In my last post on the Ipswitch blog, I described how the Internet of Things (IoT) will change the nature of the IT team's role and responsibilities. The primary purpose of initiating an IoT strategy is to capture data from a broader population of product endpoints. As a result, IoT deployments are also creating a new set of application performance management (APM) and infrastructure monitoring requirements.
New APM and Infrastructure Monitoring Requirements for IoT
Historically, traditional APM and infrastructure monitoring solutions were designed to track the behavior of a relatively static population of business applications and systems supporting universally recognized business processes.
Even this standard assortment of applications, servers and networks could be difficult to properly administer without the right kind of management tools. But, over time most IT organizations have gained a pretty good sense of how to handle these tasks. And determine if their applications and systems are behaving properly.
Now, the APM and infrastructure monitoring function is becoming more complicated in the rapidly expanding world of IoT.
In a typical IoT scenario, IT organization could be asked to monitor the performance of the software that captures data from a variety of "wearables". And, these software-enabled devices might be embedded in various fitness, fashion or health-related products. Each of them pose differing demands to ensure their reliable application performance.
In another situation, sensors might be deployed on a fleet of vehicles and the data being retrieved could be used to alert the service desk if a truck is in distress, or it might be due for a tune-up, or simply needs to change its route to more cost-effectively reach its destination.
The Key to Successful IoT Deployments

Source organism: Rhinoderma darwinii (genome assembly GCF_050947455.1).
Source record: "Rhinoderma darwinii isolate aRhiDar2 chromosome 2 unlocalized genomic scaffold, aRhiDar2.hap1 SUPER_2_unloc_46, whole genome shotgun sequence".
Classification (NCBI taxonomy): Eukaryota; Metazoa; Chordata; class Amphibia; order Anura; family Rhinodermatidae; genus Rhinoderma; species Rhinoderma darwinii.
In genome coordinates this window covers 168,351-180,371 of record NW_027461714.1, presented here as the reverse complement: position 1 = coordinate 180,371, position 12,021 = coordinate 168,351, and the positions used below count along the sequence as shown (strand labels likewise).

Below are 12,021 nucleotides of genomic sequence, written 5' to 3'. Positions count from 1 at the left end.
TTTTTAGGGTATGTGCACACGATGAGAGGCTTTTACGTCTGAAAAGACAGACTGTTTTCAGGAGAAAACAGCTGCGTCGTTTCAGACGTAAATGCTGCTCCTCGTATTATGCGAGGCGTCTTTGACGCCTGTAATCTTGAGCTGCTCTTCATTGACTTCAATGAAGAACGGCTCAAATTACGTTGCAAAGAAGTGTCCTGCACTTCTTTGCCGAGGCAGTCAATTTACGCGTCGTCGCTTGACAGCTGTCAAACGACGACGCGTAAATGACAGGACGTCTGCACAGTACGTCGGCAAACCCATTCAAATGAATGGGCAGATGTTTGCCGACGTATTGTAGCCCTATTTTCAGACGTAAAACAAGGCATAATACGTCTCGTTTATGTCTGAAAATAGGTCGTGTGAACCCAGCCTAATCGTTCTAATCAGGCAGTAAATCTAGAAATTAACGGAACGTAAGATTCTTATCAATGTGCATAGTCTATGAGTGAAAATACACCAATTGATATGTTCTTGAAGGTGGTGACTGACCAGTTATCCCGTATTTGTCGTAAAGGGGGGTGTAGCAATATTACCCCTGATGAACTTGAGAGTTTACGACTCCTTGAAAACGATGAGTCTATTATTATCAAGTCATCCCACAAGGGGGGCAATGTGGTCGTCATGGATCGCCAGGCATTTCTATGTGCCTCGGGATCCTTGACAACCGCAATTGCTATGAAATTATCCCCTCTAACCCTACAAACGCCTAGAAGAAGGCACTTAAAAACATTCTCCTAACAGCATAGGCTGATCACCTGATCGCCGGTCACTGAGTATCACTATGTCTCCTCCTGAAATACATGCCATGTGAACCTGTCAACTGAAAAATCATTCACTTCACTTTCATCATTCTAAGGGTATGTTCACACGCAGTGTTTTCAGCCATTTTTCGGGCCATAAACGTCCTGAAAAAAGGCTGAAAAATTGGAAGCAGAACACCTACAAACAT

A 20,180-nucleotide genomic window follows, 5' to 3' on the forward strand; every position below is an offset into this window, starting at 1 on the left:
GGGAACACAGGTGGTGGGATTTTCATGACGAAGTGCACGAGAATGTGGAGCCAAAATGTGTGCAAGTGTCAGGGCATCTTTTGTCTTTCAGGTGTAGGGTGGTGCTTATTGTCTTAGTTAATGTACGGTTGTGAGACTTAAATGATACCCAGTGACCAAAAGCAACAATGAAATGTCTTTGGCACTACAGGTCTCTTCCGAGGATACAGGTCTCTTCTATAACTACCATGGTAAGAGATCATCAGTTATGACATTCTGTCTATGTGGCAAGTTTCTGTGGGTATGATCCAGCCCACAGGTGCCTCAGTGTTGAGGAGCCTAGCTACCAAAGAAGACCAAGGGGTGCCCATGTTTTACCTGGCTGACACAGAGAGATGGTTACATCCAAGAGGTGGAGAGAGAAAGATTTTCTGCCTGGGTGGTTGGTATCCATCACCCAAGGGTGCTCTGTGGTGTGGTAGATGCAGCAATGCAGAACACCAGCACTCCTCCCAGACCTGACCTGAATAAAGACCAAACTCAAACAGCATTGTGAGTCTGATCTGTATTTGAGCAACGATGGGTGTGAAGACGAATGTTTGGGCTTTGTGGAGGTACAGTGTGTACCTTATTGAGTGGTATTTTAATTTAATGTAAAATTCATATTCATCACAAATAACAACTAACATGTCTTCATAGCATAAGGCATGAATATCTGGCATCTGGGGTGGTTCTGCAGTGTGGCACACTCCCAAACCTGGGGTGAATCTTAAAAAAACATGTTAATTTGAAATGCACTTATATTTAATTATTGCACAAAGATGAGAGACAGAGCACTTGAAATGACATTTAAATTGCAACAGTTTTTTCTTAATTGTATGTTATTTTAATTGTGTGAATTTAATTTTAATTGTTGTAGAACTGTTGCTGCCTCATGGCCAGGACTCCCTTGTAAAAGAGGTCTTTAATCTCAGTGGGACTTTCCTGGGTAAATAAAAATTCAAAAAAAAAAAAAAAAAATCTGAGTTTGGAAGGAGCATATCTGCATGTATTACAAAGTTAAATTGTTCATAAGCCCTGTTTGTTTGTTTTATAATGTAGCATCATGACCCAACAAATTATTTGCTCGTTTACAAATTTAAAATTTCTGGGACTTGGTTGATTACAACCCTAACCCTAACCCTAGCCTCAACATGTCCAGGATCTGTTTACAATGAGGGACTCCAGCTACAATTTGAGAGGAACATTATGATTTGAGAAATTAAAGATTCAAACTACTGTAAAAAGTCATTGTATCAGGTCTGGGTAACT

Regardless of the specific use-case, the key to making an IoT deployment successful is properly monitoring the performance of the software that captures the sensor data. Not to mention the systems that interpret the meaning of that data and dictate the appropriate response via an application initiated command.
Therefore, an IoT deployment typically entails monitoring a wide array of inter-related applications that could impact a series of business processes.
For example, an alert regarding a truck experiencing a problem could trigger a request for replacement parts from an inventory management system. This can lead to the dispatch of a service truck guided by a logistics software system. It could also be recorded in a CRM, ERP or other enterprise app to ensure sales, finance and other departments are aware of the customer status. Ultimately, the information could be used to redesign the product and services to make them more reliable, improve customer satisfaction and increase corporate efficiency.
Monitoring these applications and the servers that support them to ensure they are operating at an optimal level across the IoT supply-chain is the new APM reality.
The IoT infrastructure is a lot more complicated than traditional application and server environments of the past. Given that, unified infrastructure monitoring solutions that provide end-to-end views of application delivery can provide significant management leverage.
Related article: The Internet of Things: A Real-World View